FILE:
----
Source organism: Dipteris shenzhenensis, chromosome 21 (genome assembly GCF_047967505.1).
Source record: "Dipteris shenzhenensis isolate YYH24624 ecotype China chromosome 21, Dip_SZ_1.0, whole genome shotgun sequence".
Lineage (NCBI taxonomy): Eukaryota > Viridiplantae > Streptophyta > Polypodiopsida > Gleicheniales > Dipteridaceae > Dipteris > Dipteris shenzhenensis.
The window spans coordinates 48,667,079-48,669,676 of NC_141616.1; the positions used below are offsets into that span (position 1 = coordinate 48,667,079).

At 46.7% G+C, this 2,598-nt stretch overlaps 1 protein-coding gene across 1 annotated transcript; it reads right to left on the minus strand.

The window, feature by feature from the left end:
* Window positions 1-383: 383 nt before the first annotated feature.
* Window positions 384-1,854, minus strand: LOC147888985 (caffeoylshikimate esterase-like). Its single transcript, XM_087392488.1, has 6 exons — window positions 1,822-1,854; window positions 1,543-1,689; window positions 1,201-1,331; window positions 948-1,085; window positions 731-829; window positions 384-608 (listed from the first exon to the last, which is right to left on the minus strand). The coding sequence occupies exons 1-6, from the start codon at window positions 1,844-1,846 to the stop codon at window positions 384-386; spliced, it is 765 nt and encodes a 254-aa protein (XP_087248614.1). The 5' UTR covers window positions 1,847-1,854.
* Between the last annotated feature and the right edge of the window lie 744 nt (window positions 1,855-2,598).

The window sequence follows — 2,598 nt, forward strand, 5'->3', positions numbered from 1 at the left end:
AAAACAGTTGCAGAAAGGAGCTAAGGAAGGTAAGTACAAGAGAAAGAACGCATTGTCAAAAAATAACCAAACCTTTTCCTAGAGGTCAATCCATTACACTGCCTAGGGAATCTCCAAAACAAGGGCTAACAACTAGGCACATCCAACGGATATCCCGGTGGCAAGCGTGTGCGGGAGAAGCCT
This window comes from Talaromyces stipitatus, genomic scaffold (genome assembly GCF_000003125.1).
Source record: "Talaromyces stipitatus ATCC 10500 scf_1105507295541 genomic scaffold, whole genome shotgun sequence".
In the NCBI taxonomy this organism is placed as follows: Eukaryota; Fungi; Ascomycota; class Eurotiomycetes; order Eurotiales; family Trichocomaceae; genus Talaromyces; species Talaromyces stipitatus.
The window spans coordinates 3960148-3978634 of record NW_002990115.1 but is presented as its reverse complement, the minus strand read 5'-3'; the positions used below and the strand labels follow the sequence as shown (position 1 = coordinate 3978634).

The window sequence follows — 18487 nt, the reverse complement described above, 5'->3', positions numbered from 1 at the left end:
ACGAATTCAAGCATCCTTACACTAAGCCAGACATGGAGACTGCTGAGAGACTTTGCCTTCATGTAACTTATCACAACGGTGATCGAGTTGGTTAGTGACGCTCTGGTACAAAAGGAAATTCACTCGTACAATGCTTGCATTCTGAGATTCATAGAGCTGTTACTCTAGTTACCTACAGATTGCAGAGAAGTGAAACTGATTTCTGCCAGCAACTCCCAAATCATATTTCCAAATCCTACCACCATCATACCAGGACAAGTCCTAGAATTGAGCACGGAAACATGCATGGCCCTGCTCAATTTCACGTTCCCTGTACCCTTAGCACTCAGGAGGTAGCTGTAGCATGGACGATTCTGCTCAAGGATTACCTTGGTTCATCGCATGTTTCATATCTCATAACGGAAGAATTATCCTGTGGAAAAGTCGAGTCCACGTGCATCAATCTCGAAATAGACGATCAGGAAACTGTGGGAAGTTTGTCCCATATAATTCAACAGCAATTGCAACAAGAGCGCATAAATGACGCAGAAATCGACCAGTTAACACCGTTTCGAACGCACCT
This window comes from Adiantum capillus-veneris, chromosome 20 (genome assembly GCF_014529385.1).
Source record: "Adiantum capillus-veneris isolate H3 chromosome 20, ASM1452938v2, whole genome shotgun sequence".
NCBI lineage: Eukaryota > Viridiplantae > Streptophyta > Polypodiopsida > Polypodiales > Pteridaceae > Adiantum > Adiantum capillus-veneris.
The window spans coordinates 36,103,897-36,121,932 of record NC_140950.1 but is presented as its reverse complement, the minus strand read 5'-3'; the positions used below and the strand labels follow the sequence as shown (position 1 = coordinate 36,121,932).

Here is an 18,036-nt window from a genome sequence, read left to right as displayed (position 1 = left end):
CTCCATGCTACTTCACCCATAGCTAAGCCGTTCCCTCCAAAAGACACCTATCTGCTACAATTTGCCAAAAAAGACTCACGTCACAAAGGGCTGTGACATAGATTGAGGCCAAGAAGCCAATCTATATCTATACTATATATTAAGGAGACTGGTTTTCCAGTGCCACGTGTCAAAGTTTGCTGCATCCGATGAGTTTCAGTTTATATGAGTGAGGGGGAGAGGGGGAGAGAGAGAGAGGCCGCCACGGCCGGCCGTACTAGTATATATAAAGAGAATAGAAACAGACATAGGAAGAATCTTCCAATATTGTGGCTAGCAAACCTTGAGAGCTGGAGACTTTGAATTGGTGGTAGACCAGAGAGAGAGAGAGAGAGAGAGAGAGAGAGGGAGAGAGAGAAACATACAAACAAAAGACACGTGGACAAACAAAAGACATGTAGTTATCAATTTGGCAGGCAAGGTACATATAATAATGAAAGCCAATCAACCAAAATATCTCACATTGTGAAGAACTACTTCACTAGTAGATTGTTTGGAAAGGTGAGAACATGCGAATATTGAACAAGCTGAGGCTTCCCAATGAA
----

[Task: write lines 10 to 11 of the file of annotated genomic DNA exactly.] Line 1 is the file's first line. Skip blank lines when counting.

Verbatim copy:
The window sequence follows — 2,598 nt, forward strand, 5'->3', positions numbered from 1 at the left end:
AAAACAGTTGCAGAAAGGAGCTAAGGAAGGTAAGTACAAGAGAAAGAACGCATTGTCAAAAAATAACCAAACCTTTTCCTAGAGGTCAATCCATTACACTGCCTAGGGAATCTCCAAAACAAGGGCTAACAACTAGGCACATCCAACGGATATCCCGGTGGCAAGCGTGTGCGGGAGAAGCCT